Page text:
A team of Yale researchers has unveiled CertiKOS, the world’s first operating system that runs on multi-core processors and shields against cyber attacks, a milestone that the scientists say could lead to a new generation of reliable and secure systems software.
Led by Zhong Shao, professor of computer science at Yale, the researchers developed an operating system that incorporates formal verification to ensure that a program performs precisely as its designers intended — a safeguard that could prevent the hacking of anything from home appliances and Internet of Things (IoT) devices to self-driving cars and digital currency. Their paper on CertiKOS was presented at the 12th USENIX Symposium on Operating Systems Design and Implementation held Nov. 2-4 in Savannah, Ga.
Computer scientists have long believed that computers’ operating systems should have at their core a small, trustworthy kernel that facilitates communication between the systems’ software and hardware. But operating systems are complicated, and all it takes is a single weak link in the code — one that is virtually impossible to detect via traditional testing — to leave a system vulnerable to hackers.
One of the main breakthroughs of CertiKOS is that it supports concurrency, meaning that it can simultaneously run multiple threads (small sequences of programmed instructions) on multiple central processing unit (CPU) cores. This sets CertiKOS apart from other previously verified systems and allows CertiKOS to run on modern multi-core machines. The CertiKOS architecture is also designed to be highly extensible — that is, it can take on new functionalities and be used for different application domains.
Concurrency allows overlapped execution of multiple program threads, which makes it impossible to consider all circumstances and eliminate all cracks in the system via traditional testing. Many in the field have long believed that the complexity of such a system also makes formal verification of functional correctness problematic or prohibitively expensive.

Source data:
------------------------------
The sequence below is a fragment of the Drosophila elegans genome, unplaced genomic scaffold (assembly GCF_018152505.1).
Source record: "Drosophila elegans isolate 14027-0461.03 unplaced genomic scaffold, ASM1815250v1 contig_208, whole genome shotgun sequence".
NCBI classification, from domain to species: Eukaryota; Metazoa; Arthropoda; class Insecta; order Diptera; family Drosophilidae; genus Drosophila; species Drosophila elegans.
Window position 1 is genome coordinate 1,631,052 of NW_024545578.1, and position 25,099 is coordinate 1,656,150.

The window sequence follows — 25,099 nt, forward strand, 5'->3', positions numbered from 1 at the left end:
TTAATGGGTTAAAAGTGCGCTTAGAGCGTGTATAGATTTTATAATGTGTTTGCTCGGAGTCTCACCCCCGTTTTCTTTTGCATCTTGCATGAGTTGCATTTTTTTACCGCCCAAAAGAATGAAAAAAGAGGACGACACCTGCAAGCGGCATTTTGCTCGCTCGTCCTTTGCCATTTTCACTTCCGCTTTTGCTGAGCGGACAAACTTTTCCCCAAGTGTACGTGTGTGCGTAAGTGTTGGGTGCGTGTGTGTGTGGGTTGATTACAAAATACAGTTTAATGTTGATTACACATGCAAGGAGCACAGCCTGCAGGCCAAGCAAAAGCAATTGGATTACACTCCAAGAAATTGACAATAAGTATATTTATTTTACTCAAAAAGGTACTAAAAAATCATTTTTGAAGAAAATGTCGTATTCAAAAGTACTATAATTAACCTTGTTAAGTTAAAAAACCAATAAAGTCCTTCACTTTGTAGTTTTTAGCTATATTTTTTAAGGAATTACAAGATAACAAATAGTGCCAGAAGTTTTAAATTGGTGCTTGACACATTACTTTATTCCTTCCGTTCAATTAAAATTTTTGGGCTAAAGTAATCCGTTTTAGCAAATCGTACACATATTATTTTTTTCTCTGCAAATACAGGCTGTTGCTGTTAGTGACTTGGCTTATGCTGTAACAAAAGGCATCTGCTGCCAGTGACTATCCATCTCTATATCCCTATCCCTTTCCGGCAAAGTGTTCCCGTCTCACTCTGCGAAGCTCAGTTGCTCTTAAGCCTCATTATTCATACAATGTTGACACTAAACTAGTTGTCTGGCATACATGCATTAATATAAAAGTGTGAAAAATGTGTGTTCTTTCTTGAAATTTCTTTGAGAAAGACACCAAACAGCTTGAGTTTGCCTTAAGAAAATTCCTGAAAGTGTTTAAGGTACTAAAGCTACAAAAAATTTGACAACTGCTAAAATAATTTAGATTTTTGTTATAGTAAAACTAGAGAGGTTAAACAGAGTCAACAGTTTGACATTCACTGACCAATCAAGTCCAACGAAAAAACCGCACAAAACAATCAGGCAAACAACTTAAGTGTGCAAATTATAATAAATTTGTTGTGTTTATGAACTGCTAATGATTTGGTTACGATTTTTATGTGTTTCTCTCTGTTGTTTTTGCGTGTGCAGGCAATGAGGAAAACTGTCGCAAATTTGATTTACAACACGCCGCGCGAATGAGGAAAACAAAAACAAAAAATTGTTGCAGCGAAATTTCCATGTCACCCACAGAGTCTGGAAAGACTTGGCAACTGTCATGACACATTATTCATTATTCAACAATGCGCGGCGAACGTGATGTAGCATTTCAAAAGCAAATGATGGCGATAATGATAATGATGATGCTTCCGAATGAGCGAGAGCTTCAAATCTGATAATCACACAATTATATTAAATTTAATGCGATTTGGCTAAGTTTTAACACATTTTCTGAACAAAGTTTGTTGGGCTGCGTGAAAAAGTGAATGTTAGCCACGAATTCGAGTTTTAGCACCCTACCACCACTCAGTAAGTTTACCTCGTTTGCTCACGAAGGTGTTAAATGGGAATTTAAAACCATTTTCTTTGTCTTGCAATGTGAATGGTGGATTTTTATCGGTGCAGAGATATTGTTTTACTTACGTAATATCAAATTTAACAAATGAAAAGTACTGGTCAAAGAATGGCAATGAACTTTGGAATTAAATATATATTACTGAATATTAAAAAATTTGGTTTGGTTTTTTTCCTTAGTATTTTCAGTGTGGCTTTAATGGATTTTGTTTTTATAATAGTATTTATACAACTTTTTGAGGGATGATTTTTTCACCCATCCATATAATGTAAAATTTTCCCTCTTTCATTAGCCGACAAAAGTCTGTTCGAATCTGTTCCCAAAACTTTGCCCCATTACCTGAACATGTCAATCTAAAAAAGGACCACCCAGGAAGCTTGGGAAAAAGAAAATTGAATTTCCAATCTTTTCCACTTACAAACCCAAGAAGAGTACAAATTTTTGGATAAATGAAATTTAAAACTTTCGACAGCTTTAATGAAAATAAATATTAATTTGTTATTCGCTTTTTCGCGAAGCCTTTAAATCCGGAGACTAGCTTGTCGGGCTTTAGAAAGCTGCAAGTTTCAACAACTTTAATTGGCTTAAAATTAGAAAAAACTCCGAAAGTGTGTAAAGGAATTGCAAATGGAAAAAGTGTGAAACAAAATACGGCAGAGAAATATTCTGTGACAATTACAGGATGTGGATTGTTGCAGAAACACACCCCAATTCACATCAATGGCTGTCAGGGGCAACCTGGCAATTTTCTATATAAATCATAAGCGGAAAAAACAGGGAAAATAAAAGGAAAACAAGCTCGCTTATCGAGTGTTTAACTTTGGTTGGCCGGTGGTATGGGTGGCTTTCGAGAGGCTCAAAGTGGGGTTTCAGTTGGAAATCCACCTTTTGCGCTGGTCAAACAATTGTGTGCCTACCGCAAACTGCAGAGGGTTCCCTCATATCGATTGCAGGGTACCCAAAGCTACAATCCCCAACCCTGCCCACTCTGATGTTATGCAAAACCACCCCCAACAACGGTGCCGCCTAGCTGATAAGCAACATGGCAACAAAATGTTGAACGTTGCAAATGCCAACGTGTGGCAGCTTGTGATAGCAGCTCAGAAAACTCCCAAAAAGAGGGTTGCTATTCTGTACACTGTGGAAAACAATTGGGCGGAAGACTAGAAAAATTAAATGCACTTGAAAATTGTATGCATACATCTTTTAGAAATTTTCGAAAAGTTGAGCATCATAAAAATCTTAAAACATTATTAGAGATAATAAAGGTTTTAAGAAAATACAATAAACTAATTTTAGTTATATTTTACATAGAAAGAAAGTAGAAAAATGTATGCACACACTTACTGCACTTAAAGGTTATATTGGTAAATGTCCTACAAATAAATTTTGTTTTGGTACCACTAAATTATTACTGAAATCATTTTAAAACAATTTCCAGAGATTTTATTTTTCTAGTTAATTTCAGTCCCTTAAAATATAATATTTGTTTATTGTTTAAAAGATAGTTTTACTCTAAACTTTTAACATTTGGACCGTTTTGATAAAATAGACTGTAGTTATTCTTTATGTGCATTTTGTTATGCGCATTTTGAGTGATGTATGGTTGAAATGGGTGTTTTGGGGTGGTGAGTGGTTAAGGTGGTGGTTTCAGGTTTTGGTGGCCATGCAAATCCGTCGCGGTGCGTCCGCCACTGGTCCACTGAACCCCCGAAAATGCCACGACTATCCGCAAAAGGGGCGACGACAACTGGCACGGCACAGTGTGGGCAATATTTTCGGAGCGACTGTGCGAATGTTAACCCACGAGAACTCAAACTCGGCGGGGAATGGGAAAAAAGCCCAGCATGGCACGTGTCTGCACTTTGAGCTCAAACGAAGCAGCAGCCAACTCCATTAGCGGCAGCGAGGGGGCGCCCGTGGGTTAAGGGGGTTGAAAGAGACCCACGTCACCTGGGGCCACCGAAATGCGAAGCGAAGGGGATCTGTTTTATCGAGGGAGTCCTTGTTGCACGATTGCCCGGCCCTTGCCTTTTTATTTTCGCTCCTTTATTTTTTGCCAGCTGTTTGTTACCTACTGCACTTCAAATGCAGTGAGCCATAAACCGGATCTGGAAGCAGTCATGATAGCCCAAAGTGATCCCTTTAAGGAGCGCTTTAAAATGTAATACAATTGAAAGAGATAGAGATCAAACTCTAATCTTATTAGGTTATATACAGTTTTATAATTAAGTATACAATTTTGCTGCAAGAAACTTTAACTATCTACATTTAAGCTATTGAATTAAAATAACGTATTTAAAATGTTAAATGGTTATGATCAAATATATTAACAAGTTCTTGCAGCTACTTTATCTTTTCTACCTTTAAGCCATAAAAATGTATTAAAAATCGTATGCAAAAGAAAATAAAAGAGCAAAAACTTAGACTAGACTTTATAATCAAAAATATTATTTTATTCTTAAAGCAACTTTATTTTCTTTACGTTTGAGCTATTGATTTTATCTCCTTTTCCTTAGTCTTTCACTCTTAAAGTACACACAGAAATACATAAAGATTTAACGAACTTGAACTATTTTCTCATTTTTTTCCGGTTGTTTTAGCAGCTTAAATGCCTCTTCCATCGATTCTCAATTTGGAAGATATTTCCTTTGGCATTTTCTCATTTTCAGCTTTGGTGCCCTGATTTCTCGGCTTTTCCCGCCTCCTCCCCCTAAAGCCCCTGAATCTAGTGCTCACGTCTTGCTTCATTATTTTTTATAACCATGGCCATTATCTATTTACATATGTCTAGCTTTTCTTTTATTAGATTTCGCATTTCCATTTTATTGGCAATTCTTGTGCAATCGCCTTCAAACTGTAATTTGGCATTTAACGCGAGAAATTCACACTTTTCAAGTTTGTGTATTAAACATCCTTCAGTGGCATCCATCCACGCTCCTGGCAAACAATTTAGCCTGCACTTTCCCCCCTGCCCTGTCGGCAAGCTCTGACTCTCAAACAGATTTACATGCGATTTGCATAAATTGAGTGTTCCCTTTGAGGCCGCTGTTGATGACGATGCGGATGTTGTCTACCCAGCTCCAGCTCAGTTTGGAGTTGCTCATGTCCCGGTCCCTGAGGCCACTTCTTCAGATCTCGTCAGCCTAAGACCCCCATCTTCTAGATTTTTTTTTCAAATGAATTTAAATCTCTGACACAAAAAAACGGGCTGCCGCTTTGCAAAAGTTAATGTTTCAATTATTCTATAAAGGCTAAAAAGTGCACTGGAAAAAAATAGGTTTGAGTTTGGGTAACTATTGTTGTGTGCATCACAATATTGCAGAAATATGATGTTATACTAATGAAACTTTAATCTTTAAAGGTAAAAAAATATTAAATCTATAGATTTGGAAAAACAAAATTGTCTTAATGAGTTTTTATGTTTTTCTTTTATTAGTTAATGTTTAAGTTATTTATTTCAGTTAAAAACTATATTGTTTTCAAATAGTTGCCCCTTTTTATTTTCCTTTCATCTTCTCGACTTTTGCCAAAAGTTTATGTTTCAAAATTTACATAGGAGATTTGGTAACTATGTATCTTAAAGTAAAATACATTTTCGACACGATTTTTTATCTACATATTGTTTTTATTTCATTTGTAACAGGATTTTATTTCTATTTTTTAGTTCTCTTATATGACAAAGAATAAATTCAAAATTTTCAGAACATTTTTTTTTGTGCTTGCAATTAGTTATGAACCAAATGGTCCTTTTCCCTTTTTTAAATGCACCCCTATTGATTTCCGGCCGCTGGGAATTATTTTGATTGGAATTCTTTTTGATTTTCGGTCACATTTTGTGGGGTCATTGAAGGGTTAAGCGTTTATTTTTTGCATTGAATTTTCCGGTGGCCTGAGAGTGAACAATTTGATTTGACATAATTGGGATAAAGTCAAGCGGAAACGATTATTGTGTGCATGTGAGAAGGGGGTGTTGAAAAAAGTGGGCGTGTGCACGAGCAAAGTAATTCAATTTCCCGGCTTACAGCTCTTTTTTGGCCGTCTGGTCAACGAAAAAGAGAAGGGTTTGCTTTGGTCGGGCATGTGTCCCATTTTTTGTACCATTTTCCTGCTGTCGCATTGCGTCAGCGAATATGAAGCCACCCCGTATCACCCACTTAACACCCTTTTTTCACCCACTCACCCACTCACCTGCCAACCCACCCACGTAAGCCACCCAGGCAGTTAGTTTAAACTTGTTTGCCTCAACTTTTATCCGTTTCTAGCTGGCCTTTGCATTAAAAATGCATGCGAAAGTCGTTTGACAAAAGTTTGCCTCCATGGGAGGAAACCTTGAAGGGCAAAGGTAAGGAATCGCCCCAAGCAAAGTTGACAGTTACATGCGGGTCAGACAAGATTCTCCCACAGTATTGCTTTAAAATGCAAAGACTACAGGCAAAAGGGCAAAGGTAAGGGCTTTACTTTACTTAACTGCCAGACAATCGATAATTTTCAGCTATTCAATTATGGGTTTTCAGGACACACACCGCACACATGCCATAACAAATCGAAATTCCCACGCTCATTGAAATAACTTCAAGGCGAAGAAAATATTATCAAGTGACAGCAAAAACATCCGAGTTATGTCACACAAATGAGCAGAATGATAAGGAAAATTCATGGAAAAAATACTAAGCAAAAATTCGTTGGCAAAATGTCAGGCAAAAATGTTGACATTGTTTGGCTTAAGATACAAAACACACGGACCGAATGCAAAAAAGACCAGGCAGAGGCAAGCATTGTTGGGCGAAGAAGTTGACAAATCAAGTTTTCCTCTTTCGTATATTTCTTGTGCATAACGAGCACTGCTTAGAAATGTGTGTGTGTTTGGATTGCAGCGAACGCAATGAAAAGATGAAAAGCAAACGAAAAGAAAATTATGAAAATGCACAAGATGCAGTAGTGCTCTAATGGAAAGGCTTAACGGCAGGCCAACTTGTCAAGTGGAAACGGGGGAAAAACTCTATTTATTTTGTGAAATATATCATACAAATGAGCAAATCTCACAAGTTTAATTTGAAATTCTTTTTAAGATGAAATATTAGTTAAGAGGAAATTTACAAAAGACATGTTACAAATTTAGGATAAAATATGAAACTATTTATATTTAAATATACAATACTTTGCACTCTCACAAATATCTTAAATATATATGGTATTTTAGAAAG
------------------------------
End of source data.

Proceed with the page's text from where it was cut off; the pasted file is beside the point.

“The construction of functionally correct systems software has been one of the grand challenges of computing since at least the mid-20th century,” said Anindya Banerjee, program director at the National Science Foundation (NSF), which funds the CertiKOS effort partly through its Expeditions in Computing program. “CertiKOS demonstrates that it is feasible and practical to build verified software that additionally provides evidence — through machine-checkable mathematical proofs — that it is functionally correct.”
In constructing the CertiKOS system, Shao and his team incorporate formal logic and new, layered deductive verification techniques. That is, they carefully untangle the kernel’s interdependent components, organize the code into a large collection of hierarchical modules, and write a mathematical specification for each kernel module’s intended behavior. The use of formal deductive verification to certify the system differs from the conventional method of checking a program’s reliability, in which the code writer tests the program against numerous scenarios.
“A program can be written 99% correctly — that’s why today you don’t see obvious issues — but a hacker can still sneak into a particular set-up where the program will not behave as expected,” Shao said. “The person who wrote the software worked with all good intentions, but couldn’t consider all cases.”
The CertiKOS verified operating system kernel is a key component of the Defense Advanced Research Agency’s (DARPA) High Assurance cyber Military Systems (HACMS) program, which is used to build cyber-physical systems that are provably free from cyber vulnerabilities.
“The HACMS team uses the virtualization capability provided by CertiKOS to separate trusted from untrusted components,” DARPA program manager Ray Richards said. “This is an important ability that allows us to effectively build cyber-resilient systems. In the world where cybersecurity is a growing concern, this resiliency is a powerful attribute that we hope will be widely adopted by system designers.”
Only in recent years would a system like CertiKOS be possible, since the proofs for a certified kernel are too big for any human to check. Powerful computer programs known as proof assistants have been developed within the last 10 years, however, that can automatically generate and check large formal proofs.
“This is amazing progress,” said Greg Morrisett, a leading expert on software security and dean of computing and information sciences at Cornell University. “Ten years ago, no one would predict that we could prove the correctness of a single-threaded kernel, much less a multi-core one. Zhong and his team have really blazed a spectacular trail for the rest of us.”
Andrew Appel, director of NSF’s DeepSpec consortium and a professor of computer science at Princeton, called CertiKOS “a real breakthrough,” noting that it can serve as a base for building highly secure systems from combinations of verified and untrustworthy components.
“But just as important, the modular layered verification methods used in CertiKOS will be applicable not just to operating systems, but to many other kinds of software,” Appel said.